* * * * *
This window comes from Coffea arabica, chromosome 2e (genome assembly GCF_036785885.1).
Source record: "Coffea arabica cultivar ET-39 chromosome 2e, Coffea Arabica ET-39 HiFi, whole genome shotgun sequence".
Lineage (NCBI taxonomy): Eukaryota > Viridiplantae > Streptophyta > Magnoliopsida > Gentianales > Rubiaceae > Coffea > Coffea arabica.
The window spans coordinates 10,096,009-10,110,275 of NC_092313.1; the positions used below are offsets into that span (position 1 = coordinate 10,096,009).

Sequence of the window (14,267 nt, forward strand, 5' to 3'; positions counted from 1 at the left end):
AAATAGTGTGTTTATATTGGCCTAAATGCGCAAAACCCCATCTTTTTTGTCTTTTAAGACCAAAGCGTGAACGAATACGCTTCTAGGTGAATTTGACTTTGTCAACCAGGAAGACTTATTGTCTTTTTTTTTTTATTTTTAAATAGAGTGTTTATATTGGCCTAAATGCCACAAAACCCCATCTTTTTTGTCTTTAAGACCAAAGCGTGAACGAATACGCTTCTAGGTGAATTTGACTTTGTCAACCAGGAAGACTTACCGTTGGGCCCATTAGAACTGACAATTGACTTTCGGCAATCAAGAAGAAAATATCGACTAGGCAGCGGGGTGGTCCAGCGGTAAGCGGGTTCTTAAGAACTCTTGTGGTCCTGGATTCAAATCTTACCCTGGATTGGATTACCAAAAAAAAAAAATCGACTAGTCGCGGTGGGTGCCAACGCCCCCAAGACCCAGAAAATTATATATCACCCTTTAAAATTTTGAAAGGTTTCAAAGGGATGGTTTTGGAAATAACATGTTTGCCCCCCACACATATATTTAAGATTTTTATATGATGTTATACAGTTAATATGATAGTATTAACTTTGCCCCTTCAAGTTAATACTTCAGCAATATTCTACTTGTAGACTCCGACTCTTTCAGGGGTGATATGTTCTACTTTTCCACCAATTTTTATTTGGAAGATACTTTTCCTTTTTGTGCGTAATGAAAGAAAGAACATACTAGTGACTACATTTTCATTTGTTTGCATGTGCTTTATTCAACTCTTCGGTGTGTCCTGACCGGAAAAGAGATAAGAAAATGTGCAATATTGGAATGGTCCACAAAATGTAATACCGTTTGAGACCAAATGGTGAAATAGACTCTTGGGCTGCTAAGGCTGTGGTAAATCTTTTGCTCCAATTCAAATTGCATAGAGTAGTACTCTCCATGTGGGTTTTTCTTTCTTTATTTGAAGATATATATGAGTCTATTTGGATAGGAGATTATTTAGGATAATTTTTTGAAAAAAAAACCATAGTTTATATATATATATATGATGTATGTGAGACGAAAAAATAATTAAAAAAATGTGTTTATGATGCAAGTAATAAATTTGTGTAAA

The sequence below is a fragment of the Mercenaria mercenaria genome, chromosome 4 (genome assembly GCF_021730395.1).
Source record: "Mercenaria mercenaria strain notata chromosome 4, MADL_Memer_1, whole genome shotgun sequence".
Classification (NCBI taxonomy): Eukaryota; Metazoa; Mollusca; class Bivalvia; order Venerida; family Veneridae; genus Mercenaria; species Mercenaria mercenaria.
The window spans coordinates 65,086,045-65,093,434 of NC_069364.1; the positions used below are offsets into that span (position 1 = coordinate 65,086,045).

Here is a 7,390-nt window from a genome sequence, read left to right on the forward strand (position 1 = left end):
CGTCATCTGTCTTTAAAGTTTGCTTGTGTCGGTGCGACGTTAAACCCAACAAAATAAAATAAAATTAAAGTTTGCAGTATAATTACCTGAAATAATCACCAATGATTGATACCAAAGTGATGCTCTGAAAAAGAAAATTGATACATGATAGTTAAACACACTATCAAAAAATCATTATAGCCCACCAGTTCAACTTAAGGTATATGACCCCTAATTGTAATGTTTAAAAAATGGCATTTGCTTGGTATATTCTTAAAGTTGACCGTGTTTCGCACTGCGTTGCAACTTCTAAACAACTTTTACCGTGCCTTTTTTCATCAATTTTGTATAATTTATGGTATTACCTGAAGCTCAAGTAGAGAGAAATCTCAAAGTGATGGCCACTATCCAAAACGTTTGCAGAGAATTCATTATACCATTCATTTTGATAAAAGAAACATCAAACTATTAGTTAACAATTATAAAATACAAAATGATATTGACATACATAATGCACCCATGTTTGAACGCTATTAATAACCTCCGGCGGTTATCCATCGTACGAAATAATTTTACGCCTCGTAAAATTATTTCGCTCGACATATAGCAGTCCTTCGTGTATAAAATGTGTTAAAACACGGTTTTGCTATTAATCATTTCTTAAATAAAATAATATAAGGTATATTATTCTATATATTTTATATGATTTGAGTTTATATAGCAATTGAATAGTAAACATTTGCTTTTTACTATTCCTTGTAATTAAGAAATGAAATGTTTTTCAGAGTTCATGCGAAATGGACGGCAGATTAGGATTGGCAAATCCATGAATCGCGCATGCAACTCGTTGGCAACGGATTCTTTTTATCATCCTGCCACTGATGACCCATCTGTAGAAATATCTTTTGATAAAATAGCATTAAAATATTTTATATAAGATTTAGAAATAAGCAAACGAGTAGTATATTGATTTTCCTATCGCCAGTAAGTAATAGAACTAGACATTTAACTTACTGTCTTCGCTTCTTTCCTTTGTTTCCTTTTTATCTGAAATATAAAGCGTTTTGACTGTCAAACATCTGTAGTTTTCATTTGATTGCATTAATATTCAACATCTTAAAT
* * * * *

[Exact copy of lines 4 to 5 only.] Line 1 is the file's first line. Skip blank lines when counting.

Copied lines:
The window spans coordinates 10,096,009-10,110,275 of NC_092313.1; the positions used below are offsets into that span (position 1 = coordinate 10,096,009).

Sequence of the window (14,267 nt, forward strand, 5' to 3'; positions counted from 1 at the left end):